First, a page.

The following was posted on Friday, May 25, 2007 in the Athens, Ohio newspaper about Andrew Riley.
I will keep looking for information on this future star of "America's Most Wanted."
The alleged accomplice and younger half-brother of Nelsonville teenager Andrew Riley admitted guilt today to charges related to Riley’s crimes.
Riley, 13, pleaded guilty in April to 23 counts of theft, burglary and other crimes in a case that received national media attention.
The alleged accomplice, 14-year-old Jeffrey Mehl of Nelsonville, admitted guilt to all but two counts against him in Athens County Juvenile Court, including theft of goods from a car, taking money from two businesses and receiving stolen property — all related to Riley’s crimes — as well as chronic truancy.
Mehl contested two counts of theft, for which another hearing will occur.
Miki Brooks, owner of FullBrooks Café in Nelsonville, where the teen admittedly stole money from a cash register, said Mehl needed to realize that real people were affected as a result of his actions.
Tracie Mcintosh, whose car Mehl broke into, told him there was still hope for him to change his ways.
Athens County Juvenile Court Judge Robert Stewart ended the proceedings before disposition, the sentencing process for juveniles.
Stewart also presided yesterday at a hearing in which Riley’s 12-year-old half brother admitted to receiving stolen property and was ordered to a diversion program.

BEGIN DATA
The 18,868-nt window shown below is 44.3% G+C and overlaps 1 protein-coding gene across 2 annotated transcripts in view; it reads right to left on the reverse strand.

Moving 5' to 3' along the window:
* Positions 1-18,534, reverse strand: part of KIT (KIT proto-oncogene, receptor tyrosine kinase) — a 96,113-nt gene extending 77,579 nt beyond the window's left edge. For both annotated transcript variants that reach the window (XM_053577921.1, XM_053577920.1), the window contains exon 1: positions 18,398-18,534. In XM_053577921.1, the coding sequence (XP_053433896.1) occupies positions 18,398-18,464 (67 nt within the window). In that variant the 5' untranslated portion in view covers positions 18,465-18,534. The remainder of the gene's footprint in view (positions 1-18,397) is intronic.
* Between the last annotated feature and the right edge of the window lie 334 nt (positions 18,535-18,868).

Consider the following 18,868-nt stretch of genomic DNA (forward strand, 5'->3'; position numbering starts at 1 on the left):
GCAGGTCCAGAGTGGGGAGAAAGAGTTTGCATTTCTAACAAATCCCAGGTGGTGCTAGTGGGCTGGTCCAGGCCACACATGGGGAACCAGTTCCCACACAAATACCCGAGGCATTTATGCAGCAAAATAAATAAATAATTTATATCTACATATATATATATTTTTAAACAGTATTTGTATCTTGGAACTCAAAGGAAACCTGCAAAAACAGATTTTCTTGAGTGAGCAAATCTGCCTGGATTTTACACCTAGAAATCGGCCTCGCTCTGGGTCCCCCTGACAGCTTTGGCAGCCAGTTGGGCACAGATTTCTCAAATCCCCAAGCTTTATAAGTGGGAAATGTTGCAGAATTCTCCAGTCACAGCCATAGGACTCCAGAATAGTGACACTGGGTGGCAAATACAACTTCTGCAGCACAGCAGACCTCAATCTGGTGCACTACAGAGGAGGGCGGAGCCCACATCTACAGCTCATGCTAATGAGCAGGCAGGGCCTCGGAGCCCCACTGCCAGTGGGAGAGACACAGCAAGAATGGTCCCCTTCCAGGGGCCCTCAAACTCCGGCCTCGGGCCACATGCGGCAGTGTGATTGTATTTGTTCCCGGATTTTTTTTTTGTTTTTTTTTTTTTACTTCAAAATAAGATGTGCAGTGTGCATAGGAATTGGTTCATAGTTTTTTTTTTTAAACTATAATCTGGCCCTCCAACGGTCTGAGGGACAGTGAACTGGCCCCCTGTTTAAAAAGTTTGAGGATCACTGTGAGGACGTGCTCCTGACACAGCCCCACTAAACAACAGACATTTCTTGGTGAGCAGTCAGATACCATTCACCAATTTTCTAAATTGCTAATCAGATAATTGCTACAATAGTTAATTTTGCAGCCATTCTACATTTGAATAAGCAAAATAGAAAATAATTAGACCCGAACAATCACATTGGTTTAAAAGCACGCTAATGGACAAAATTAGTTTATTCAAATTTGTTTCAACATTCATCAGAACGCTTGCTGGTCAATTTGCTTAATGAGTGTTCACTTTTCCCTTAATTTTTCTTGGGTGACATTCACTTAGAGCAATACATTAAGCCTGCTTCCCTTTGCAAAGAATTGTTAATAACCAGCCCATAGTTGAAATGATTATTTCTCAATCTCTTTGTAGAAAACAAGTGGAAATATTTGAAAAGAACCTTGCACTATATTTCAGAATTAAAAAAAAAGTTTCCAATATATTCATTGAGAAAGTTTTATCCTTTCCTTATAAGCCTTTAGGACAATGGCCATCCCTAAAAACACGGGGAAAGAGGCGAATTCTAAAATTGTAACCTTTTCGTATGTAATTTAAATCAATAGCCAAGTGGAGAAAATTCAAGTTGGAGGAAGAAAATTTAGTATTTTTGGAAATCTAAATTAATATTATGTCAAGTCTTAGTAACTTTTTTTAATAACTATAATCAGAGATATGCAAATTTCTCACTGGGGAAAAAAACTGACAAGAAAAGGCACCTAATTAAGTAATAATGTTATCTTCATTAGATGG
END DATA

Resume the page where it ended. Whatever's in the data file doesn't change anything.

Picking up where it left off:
The 12-year-old said he took $10 from Riley and Mehl in March of 2006 to “keep quiet” after learning the pair had robbed FullBrooks Café. One charge of felony vandalism and one charge of felony burglary were dropped in a plea bargain read by Athens County Assistant Prosecutor Keller Blackburn.
The proceedings took an interesting twist when the juvenile was asked to retell his story and it differed from the original account told to Blackburn and defense counsel Aaron Miller. Stewart issued a short recess, during which the parties agreed on a sequence of events.
By assigning the 12-year-old to a diversion program, Stewart declined to enter a finding of delinquency. If the juvenile does not successfully complete the diversion program, a finding of delinquency could be handed down at another date, Stewart said.
Blackburn protested to the ruling, citing that the 12-year-old had already gone through the diversion program in 2004 when charged with arson, but Stewart stood by his decision.
Blackburn also requested the juvenile pay restitution and write a letter of apology to FullBrooks Café, an order that mirrors Riley’s sentence. Stewart turned down both suggestions, citing that restitution should be sought from those directly involved in the crime.